[1143] Sir,—I think your article in the last issue of the " C.M." should raise a very interesting discussion. Many of us who are owners of chars-asbancs are considerably puzzled as to the most economical manner in which to use these machines during the winter months. It is often impossible for us to find remunerative passenger-transport work for these vehicles, and the only alternative would be to change the bodies, and to endeavour to find winter goods traffic. This, however, is a. matter of considerable difficulty in some districts, as it is not every day that one can come across freights which are offering solely during the winter months. I personally should be very glad to hear what other char-k-bancs owners do with their machines during the winter. It is possible that other owners are in the same boat as I am, and will send you their ideas on the subject --Yours faith fully, "PROUD OWNER OF Two." The Potteries.


[1144] Sir,—With regard to the question which is raised by the interesting article in your last issue concerning the two-fold use of motor chars-k-bancs, it is certainly a, problem which is of importance to many owners of these machines as to what they shall do with their vehicles in times when pleasure passenger traffic does not offer. Our own general practice is thoroughly to overhaul and to renew the equipment of our motor coaches during the winter months. This, together with private hire for football and hockey matches, race meetings, dances, theatres( and other amusements, has hitherto kept our machines fully occupied. I am, however, at present considering the advisability of having a lorry body built for one of the chassis, providing that we can obtain some guarantee for goods traffic between Worcester and outlying towns. I dq not. know at the moment whether we are justified in going to this expense, but I think the idea is worth considering. I should certainly be glad to hear, through the columns of your valuable journal, what is being done in other towns.—Yours faithfully, J. R. GROVES, Manager, Worcester Electric Traction Co.. Ltd. The Claims of Benzol.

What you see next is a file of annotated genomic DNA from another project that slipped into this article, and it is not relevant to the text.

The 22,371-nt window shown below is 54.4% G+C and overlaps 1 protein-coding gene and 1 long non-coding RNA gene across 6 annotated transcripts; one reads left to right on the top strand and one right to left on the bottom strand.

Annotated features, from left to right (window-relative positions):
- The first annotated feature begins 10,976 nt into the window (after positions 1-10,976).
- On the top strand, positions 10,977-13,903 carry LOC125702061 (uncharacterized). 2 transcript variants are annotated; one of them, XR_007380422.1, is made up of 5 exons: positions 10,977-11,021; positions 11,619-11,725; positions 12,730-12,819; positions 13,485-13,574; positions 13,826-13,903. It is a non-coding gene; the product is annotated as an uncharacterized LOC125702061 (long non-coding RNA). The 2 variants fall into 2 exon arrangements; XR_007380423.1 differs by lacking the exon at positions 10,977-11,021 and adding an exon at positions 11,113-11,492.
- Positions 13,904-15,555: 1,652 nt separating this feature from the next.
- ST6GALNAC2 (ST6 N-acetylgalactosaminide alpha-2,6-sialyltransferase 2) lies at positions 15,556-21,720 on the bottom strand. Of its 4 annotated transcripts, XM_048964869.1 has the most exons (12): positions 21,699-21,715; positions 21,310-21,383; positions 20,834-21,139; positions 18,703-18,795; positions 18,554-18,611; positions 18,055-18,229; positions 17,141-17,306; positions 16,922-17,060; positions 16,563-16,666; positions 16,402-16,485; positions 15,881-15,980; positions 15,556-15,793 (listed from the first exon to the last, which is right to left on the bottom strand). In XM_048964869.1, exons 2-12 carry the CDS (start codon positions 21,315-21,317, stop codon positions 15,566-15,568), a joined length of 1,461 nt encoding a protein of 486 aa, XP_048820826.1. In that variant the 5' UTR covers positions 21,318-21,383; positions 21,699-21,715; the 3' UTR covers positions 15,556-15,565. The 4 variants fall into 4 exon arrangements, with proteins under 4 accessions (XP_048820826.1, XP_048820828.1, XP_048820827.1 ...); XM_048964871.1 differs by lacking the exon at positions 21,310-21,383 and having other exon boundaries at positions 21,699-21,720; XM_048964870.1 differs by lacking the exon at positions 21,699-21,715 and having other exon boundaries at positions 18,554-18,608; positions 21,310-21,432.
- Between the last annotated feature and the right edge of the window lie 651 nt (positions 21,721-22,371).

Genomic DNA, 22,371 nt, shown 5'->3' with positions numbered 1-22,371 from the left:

[1145] Sir,—We shall be glad if you will give us any particulars which you may have as to the manufacturers of benzol, a reference to which you made in your article in THE COMMERCIAL MOTOR of the 26th December—Yours faithfully, London, W. OETZMANN AD CO., LTD. [See our list of suppliers on page 408.—ED.] 9id. per Gallon for "Naked" Benzol.


[1146] Sir,—We shall be glad if you will give us the names and addresses of any firms from whom we can purchase benzol. We note that some firms want as much as ls. Id, and is. 3d. a gallon.—Yours faith fully, HALLEY'S INDUSTRIAL MOTORS, LTD. Manchester.